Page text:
The worst kind of client is the one who sees the cost of everything and the value of nothing. The second worst is a client who treats you like a vendor instead of a partner. Combine those two and you’ve truly got the client from hell.
Consider these two experiences. Totally hypothetical.
Client A: The Client From Hell
Client A, a brand new client, is in a pinch and has what sounds like a simple project — some minor editing and coordination — and you agree to help out with it and you set a budget.
Then it completely blows up. Feedback and approvals come slowly, deadlines are pushed back, and suddenly you’re looking at weekend work. Drafts are revised, trashed and revised again. You work on it Friday night, a good bit of Saturday and well into Sunday evening.
You end up spending four times the original estimate of hours, but you don’t argue about it at the time because the project has to get done. Understanding that there were communication issues on both sides you seek to recoup a little something extra for the long (and premium) hours. You don’t expect all of your time to be reimbursed, but a portion of it certainly.
The client refuses. They’ll pay nothing extra. (Even though the project helped them win a piece of business easily worth several thousand times the money you’re asking for.)
There Goes the Relationship
The groundrules of the relationship are now established. You’ve been treated like a vendor so you now act like a vendor. The next project comes up from this client and this is the language you put into your upfront estimate:
1) I adapt existing copy … “Adapt” means less than 15% changes to existing copy. I then perform two (2) rounds of revisions. Revisions ordered by the client should not set a new direction. New direction means revisions depart from the last draft by more than 15%.
Any revisions beyond the two agreed-upon rounds will be billed at $x/hour with $x minimum (on top of the $x base)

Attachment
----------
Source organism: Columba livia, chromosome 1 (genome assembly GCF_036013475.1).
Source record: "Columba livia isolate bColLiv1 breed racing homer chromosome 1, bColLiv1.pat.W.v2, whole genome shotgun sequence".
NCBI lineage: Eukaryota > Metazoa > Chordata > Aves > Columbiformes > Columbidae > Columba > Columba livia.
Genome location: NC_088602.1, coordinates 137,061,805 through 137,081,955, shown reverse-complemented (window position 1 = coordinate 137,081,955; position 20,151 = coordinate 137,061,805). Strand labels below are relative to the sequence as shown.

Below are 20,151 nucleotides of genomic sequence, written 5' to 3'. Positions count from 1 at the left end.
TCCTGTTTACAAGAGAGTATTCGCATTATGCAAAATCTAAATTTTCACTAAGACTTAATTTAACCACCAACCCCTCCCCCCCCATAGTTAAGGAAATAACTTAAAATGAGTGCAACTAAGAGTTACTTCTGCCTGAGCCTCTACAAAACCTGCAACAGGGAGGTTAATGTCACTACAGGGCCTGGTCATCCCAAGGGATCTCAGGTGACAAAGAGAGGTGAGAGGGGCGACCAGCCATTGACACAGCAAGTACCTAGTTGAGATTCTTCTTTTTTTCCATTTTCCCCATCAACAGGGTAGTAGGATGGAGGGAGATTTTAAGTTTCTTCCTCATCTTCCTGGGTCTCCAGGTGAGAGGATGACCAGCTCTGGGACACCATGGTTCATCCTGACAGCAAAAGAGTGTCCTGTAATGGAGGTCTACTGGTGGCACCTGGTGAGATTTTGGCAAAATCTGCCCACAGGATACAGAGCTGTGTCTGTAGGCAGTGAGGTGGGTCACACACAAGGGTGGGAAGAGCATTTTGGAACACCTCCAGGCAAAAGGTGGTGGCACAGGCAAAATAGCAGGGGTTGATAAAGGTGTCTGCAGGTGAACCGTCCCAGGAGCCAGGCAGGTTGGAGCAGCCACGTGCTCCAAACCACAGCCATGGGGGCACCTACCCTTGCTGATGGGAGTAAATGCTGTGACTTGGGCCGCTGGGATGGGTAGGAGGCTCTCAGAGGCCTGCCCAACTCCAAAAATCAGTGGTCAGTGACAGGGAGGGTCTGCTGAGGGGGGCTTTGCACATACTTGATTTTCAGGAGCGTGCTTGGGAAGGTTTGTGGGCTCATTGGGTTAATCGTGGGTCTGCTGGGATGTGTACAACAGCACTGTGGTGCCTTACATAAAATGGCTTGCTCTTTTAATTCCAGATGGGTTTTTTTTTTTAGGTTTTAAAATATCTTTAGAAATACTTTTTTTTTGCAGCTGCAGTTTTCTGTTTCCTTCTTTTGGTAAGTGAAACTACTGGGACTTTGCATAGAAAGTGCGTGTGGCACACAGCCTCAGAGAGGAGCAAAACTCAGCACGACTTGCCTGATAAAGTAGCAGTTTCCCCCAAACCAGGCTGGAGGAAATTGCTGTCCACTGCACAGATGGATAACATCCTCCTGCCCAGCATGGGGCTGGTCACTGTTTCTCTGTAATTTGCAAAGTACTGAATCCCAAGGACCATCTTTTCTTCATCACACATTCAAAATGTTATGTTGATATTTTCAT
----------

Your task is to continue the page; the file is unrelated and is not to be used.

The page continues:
Any revisions constituting a new direction will be billed on an hourly basis at $x/hour with $x minimum (on top of the $x base)
Also, factoring in the client’s work patterns from the first project, the estimate builds in a healthy cost cushion for anticipated chaos. In the end, you don’t get the work, which is fine because you did not want it. And the estimate was, in part, a signal of that.
Client B: A True Partner
Client B needs some speech work done. You agree on a price. Midway through the project an emergency comes up. Somebody else needs help with their speech and you agree to do that one as well.
As you’re working on the second project, you mention to the client that there hasn’t been a discussion about a budget for the extra work. He says, “We’re both reasonable people, I’m sure we can work that out when the time comes.”
In the end you submit a proposed invoice (even knocking a few dollars off the total for goodwill) and ask if it sounds fair. Client agrees, no questions asked.
And that’s the kind of client you want. Yes, you should always submit written estimates that spell out the conditions and account for variables. And you should notify the client when things go off track.
But sometimes in the chaos of the real world, that doesn’t always happen so cleanly. So what fills the gap is two humans, dealing with each other in a forthright and respectful way, with a clear eye on the big picture and seeking to come to an agreement where both sides are treated fairly.
In other words, a relationship. As opposed to a transaction.
- What to Do When You Underbid on a Project (smallbiztrends.com)